One cannot overestimate the importance Sh’ma Yisrael (Hear, O Israel ) has in Jewish heritage throughout the generations. In many cases, these were the only “Jewish words” that Jews, who lived in remote places and who heard them from their ancestors, knew. The “marranos” in Spain and Portugal passed them on from parent to child, sometimes without knowing, their actual meaning but with profound understanding of their value. Many Jews, beginning with Rabbi Akivah and up to the victims of the Holocaust recited the Sh’ma with their last breath.
Sandwich of love
The Sh’ma verse and the response to it (barukh shem kvod malkhuto l’olam va’ed) are encased within two readings of love, as if they were a sacred sandwich of love – Birkat Ahava (the blessing of love) just before, and the rabbis teach us that one should not interrupt between the blessing and Sh’ma Yisrael, not even for saying “Amen” after the blessing, and V’ahavta (you shall love), the first portion of the Sh’ma – verses from Deuteronomy – just after it.
The Ahava Blessing is a heartfelt thanksgiving for the abundant love God has for us. Note that in the morning we recite “Ahava rabba” (with abundant love) and in the evening “Ahavat olam” (with eternal love), both contain similar content. After the verse of Sh’ma Yisrael we continue with the command to ourselves to love Adonai our God, with all our heart, with all our soul and with all our might. In between these two declarations of love that stand as powerful gourds, we find the words of the Sh’ma.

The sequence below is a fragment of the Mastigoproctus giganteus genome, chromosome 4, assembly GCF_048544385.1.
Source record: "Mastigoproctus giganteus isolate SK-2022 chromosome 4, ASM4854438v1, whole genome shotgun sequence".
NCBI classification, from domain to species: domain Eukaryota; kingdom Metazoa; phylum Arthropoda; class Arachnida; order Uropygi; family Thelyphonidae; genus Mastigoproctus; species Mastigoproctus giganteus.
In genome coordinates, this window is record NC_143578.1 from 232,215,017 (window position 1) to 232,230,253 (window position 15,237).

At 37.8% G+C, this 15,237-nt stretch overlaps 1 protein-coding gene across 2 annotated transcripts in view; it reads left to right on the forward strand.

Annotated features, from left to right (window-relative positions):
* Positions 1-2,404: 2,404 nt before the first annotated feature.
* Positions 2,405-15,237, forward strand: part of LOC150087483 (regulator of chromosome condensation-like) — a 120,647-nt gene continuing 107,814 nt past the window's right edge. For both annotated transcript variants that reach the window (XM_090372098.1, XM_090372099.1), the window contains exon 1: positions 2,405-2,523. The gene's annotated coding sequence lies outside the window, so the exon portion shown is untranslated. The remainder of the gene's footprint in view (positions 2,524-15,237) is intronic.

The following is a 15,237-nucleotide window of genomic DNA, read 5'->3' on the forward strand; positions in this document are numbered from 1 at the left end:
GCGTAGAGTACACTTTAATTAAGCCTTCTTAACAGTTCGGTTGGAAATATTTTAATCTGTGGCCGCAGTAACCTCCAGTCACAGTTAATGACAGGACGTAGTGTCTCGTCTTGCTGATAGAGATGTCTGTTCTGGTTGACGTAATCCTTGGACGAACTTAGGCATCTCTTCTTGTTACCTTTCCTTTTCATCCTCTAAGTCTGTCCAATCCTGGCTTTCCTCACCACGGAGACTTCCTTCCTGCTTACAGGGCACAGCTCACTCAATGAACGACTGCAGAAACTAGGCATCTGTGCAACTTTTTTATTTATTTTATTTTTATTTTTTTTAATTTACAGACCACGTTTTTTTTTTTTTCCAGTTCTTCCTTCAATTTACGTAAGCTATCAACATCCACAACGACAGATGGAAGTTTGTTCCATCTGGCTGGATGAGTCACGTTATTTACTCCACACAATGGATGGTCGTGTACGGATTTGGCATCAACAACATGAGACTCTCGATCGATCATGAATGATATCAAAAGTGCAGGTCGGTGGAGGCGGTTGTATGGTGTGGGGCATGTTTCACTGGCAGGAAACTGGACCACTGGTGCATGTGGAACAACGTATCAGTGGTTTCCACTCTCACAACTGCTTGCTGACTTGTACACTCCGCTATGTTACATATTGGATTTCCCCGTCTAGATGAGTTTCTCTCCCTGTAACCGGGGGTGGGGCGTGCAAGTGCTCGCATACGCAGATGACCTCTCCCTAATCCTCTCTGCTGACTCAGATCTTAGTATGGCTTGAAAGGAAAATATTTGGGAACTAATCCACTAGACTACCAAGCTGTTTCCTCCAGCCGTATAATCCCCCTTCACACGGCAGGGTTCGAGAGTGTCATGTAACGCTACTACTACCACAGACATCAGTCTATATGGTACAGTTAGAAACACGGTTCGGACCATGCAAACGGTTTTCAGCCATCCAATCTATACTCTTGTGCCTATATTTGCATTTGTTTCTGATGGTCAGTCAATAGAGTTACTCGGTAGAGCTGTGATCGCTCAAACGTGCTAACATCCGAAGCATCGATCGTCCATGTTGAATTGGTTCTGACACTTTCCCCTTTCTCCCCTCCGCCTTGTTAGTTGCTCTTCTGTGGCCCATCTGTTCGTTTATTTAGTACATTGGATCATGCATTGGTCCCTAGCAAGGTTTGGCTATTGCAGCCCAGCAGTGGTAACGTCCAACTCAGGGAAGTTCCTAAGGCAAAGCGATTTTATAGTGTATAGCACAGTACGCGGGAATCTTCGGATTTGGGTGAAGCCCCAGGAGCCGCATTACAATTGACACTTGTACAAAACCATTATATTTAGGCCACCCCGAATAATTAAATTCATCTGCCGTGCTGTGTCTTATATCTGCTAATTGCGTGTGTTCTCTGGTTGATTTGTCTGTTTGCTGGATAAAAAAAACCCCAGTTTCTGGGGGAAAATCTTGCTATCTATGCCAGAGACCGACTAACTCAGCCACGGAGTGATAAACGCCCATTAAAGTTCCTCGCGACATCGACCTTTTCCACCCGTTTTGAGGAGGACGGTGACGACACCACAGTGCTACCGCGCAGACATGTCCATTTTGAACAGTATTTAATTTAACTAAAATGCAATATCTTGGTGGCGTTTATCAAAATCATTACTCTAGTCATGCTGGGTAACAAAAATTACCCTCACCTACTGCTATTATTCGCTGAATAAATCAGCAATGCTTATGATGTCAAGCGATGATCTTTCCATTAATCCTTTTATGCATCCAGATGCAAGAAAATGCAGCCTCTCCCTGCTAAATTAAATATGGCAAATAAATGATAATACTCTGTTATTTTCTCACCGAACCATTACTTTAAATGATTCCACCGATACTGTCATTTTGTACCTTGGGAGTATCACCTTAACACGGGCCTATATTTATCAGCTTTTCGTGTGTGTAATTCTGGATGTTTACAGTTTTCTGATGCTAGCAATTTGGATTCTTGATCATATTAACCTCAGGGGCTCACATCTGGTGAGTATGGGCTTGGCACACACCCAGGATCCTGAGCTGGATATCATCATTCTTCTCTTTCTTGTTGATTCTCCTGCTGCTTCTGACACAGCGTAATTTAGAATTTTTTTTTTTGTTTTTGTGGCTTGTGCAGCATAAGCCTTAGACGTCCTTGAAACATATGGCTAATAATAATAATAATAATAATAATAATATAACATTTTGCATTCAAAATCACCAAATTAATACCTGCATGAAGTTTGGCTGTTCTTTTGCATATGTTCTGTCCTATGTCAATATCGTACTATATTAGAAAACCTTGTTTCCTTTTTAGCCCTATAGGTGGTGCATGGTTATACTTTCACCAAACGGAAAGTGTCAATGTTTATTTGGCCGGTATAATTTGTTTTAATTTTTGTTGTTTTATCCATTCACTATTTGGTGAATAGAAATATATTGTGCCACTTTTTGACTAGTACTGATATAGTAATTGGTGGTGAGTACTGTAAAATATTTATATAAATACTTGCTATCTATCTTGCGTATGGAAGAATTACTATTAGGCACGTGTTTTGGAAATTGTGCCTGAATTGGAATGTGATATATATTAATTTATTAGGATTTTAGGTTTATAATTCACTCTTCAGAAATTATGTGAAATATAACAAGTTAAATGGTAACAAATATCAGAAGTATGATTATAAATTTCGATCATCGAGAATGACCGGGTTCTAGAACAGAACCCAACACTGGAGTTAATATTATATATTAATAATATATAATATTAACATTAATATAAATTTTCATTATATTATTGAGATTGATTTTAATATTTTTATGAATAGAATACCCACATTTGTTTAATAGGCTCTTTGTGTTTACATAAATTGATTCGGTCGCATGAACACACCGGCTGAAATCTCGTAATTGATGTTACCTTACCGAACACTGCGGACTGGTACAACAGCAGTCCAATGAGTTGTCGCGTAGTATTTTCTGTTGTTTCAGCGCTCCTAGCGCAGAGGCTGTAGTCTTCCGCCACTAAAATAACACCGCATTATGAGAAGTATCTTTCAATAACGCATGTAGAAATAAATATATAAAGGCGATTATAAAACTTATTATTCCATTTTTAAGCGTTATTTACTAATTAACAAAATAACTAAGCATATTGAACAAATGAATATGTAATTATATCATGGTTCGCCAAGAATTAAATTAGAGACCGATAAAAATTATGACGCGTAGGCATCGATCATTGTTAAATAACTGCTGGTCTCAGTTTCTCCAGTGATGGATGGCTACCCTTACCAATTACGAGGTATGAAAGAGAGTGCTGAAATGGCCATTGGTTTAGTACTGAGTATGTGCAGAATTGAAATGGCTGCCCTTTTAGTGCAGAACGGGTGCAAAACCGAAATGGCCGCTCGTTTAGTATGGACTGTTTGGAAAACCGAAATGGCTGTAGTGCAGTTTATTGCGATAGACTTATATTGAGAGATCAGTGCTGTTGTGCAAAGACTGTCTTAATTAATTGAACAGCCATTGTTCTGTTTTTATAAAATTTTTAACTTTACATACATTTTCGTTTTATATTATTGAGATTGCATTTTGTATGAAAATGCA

The words of V’ahavta contain the order to love God (and some may ask how can you force someone to love), but the demand is made, as it were, only after it guaranties God loves us and after mentioning the precious gifts that the Divine has given us – in the morning we mention God’s “gracing us with surpassing compassion” and in the evening we are more specific thanking God for the “Torah and Mitzvot, laws and precepts” given to us.
The Sh’ma verse is a meeting point, an intersection, if you will, between God’s love for us and our commitment to love God in return. Reciting it with our eyes closed we address not only our own soul but also our fellow Jews and remind ourselves that although our world seems dispersed and disintegrated, there is one unity behind it – “Adonai ehad”, and it is our duty to find this harmony in a broken and suffering world. Maybe the children in the Krakow monastery had a sense of it (probably without being able to explain it) on the night that Rabbi Silver gathered them before going to sleep.
Rabbi Dalia Marx (PhD), the author of “When I Sleep And When I Wake: On Prayers Between Dusk And Dawn” (in Hebrew), is an associate professor for Liturgy and Midrash at the Jerusalem campus of HUC-JIR.
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